# of new cases of C. difficile 0
C. difficile Rate 0.00
July 2019
# of new cases of C. difficile <5
C. difficile Rate 0.54
June 2019
# of new cases of C. difficile 0
C. difficile Rate 0.00
May 2019
# of new cases of C. difficile <5
C. difficile Rate 0.23
April 2019
# of new cases of C. difficile 0
C. difficile Rate 0.00
March 2019
# of new cases of C. difficile 0
C. difficile Rate 0.00
February 2019
# of new cases of C. difficile 0
C. difficile Rate 0.00
January 2019
# of new cases of C. difficile <5
C. difficile Rate 0.45
December 2018
# of new cases of C. difficile <5
C. difficile Rate 0.23
November 2018
# of new cases of C. difficile <5
C. difficile Rate 0.5
October 2018
# of new cases of C. difficile <5
C. difficile Rate 0.24
September 2018
# of new cases of C. difficile 0
C. difficile Rate 0.00
August 2018
# of new cases of C. difficile <5
C. difficile Rate 0.55
July 2018
# of new cases of C. difficile 0
C. difficile Rate 0.00
June 2018
# of new cases of C. difficile <5
C. difficile Rate 0.25
May 2018
# of new cases of C. difficile 0
C. difficile Rate 0.00
April 2018
# of new cases of C. difficile 0
C. difficile Rate 0.00
March 2018
# of new cases of C. difficile <5
C. difficile Rate 0.46
February 2018
# of new cases of C. difficile 0
C. difficile Rate 0.00
January 2018
# of new cases of C. difficile <5
C. difficile Rate 0.22
December 2017
# of new cases of C. difficile <5
C. difficile Rate 0.23
November 2017
# of new cases of C. difficile <5
C. difficile Rate 0.47
October 2017
# of new cases of C. difficile 0
C. difficile Rate 0.00
September 2017
# of new cases of C. difficile <5
C. difficile Rate 0.24
August 2017
# of new cases of C. difficile <5
C. difficile Rate 0.25
July 2017
# of new cases of C. difficile <5
C. difficile Rate 0.24
June 2017
# of new cases of C. difficile <5
C. difficile Rate 0.28
May 2017
# of new cases of C. difficile 0
C. difficile Rate 0.00
April 2017
# of new cases of C. difficile 0
C. difficile Rate 0.00
March 2017
# of new cases of C. difficile <5
C. difficile Rate 0.24
February 2017
# of new cases of C. difficile 0
C. difficile Rate 0.00
January 2017
# of new cases of C. difficile <5
C. difficile Rate 0.52
December 2016
# of new cases of C. difficile 0
C. difficile Rate 0.00
November 2016
# of new cases of C. difficile 0
C. difficile Rate 0.00

 

 

October 2016
# of new cases of C. difficile 0
C. difficile Rate 0.00
September 2016
# of new cases of C. difficile 0
C. difficile Rate 0.00
August 2016
# of new cases of C. difficile 0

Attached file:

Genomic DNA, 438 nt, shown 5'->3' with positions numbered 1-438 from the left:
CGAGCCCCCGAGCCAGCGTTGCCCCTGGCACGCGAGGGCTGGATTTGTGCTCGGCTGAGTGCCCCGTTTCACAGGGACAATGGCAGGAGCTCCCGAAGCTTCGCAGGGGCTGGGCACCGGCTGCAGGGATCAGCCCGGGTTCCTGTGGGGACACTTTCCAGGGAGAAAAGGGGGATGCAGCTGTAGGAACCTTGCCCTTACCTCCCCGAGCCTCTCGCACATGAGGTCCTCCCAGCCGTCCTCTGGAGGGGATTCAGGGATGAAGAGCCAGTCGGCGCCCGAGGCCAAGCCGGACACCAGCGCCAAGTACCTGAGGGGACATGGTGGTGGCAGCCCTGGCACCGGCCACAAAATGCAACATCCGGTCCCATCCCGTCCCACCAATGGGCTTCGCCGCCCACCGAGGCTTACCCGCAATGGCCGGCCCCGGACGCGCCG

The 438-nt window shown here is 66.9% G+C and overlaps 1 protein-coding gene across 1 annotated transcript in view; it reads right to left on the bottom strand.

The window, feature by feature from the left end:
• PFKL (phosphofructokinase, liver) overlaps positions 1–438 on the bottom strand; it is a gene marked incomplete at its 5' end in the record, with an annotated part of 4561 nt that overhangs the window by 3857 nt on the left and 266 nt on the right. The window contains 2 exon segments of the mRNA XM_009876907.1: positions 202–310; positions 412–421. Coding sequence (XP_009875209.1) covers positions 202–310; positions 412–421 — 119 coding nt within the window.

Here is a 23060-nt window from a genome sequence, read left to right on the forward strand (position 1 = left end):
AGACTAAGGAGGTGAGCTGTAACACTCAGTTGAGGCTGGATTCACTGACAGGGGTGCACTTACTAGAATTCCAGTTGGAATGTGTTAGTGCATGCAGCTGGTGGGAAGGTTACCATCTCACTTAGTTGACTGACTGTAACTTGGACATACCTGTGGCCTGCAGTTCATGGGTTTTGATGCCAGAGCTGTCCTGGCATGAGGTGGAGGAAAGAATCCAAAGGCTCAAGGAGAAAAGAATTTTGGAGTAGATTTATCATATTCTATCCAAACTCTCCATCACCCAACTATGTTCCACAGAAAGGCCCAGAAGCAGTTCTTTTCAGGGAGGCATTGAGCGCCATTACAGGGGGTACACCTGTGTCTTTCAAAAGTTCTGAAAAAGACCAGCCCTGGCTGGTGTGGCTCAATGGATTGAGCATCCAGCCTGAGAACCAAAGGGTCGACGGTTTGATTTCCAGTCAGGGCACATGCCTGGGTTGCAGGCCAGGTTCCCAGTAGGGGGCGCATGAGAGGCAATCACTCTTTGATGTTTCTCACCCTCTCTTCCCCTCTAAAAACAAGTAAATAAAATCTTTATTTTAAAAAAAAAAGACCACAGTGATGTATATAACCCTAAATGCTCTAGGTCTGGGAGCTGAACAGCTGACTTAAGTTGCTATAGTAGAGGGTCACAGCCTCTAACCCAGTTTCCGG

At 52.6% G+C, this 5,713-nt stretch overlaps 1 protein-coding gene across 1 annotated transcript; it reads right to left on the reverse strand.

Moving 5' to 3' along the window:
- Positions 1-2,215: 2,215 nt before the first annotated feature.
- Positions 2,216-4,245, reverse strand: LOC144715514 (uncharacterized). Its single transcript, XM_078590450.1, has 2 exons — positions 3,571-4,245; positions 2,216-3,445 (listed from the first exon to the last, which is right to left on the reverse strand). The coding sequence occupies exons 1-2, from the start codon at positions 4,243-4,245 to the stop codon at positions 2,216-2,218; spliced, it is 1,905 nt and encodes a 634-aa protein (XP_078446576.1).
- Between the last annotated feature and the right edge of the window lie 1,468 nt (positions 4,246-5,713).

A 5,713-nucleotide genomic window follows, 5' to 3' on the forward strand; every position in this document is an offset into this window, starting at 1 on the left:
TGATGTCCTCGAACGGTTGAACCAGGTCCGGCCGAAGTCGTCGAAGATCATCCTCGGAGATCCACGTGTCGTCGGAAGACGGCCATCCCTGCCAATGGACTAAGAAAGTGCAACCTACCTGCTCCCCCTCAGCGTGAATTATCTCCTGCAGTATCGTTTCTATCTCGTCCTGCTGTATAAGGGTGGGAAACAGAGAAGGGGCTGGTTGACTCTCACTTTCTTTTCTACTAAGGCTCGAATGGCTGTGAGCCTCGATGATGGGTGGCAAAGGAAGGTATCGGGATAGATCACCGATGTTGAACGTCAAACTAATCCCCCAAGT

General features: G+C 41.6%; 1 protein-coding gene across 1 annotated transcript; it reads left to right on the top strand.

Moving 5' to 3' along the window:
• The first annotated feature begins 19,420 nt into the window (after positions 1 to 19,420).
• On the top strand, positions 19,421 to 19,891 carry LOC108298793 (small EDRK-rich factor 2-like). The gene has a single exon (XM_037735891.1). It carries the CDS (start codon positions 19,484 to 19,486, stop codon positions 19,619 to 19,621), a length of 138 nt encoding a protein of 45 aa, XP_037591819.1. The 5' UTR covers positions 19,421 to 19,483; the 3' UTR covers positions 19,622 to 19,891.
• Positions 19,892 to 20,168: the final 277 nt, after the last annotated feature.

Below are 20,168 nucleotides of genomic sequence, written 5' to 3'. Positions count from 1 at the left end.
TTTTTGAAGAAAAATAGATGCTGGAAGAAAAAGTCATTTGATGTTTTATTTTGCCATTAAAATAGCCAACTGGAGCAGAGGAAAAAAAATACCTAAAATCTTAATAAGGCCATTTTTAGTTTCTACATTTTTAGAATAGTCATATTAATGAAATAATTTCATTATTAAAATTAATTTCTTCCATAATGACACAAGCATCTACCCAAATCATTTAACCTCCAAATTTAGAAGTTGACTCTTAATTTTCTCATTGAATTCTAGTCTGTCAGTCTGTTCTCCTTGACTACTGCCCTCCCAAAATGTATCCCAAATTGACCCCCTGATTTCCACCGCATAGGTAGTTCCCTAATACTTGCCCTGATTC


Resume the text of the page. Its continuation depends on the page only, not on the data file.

C. difficile Rate 0.00
July 2016
# of new cases of C. difficile <5
C. difficile Rate 0.50
June 2016
# of new cases of C. difficile <5
C. difficile Rate 0.57

 

May 2016
# of new cases of C. difficile <5
C. difficile Rate 0.28

 

 

April 2016
# of new cases of C. difficile <5
C. difficile Rate 0.26
March 2016
# of new cases of C. difficile <5
C. difficile Rate 0.25
February 2016
# of new cases of C. difficile <1
C. difficile Rate 0.26
January 2016
# of new cases of C. difficile <5
C. difficile Rate 0.93

 

 

December 2015
# of new cases of C. difficile <5
C. difficile Rate 0.24

 

November 2015
# of new cases of C. difficile <5
C. difficile Rate 0.51
October 2015
# of new cases of C. difficile <
C. difficile Rate 0.00

 

September 2015
# of new cases of C. difficile <5
C. difficile Rate 0.26
August 2015
# of new cases of C. difficile <5
C. difficile Rate 0.57
July 2015
# of new cases of C. difficile <5
C. difficile Rate 0.53
June 2015
# of new cases of C. difficile <5
C. difficile Rate 0.26
May 2015
# of new cases of C. difficile <5
C. difficile Rate 0.51
April 2015
# of new cases of C. difficile <5
C. difficile Rate 0.82
March 2015
# of new cases of C. difficile <5
C. difficile Rate 0.55
February 2015
# of new cases of C. difficile <0
C. difficile Rate 0.00

 

January 2015
# of new cases of C. difficile <5
C. difficile Rate 0.48
December 2014
# of new cases of C. difficile <5
C. difficile Rate 0.50
November 2014
# of new cases of C. difficile <5
C. difficile Rate 0.26
October 2014
# of new cases of C. difficile <5
C. difficile Rate 0.88
September 2014
# of new cases of C. difficile <5
C. difficile Rate 0.62
August 2014
# of new cases of C. difficile <5
C. difficile Rate 0.28
July 2014
# of new cases of C. difficile <5
C. difficile Rate 0.30
June 2014
# of new cases of C. difficile 0
C. difficile Rate 0
May 2014
# of new cases of C. difficile 0
C. difficile Rate 0
April 2014
# of new cases of C. difficile 0
C. difficile Rate 0
March 2014
# of new cases of C. difficile <5
C. difficile Rate 0.85
Feb 2014
# of new cases of C. difficile <5
C. difficile Rate 0.29
Jan 2014
# of new cases of C. difficile 0
C. difficile Rate 0
Dec 2013
# of new cases of C. difficile <5
C. difficile Rate 0.29
Nov 2013
# of new cases of C. difficile <5
C. difficile Rate 0.33
Oct 2013
# of new cases of C. difficile <5
C. difficile Rate 0.33
Sept 2013
# of new cases of C. difficile 0
C. difficile Rate 0
August 2013
# of new cases of C. difficile <5
C. difficile Rate 0.31
July 2013
# of new cases of C. difficile 0
C. difficile Rate 0
June 2013
# of new cases of C. difficile 0
C. difficile Rate 0
May 2013
# of new cases of C. difficile <5
C. difficile Rate 0.29
April 2013
# of new cases of C. difficile <5
C. difficile Rate 0.29

 

Infection Rate per 1,000 Patient Days

The C. difficile infection rate is calculated as a rate per 1,000 patient days. The "total patient days" represents the sum of the number of days during which services were provided to all inpatients during the given time period.

The rate is calculated as follows:

Number of new hospital acquired cases of C. difficile in our facility x 1000

Total number of patient days (for one month)

What are hospital-acquired cases?

Sometimes when patients are admitted to the hospital, they can get infections. These are called hospital-acquired infections. In the case of C. difficile, this may mean that symptoms began 72 hours after admission to the hospital; or that the infection was present at the time of admission but was related to a previous admission to that hospital within the last four weeks.

All Ontario hospitals now report their C. difficile rates monthly. At any point in time, it is not unusual for STEGH, or any other hospital in the country to report the presence of C. difficile in their facility. At STEGH, we continue to monitor all cases of C. difficile in our Hospital and we have numerous infection control processes [link to infection control] in place to minimize the risk of infection spreading to other patients. We continue to work together to reduce all hospital acquired infections, including C. difficile.

Visit the Ministry of Health Care and Long-Term Care website to view other hospital's rates.

If you have any questions about this information or about our hospital’s infection prevention and control program, please contact us.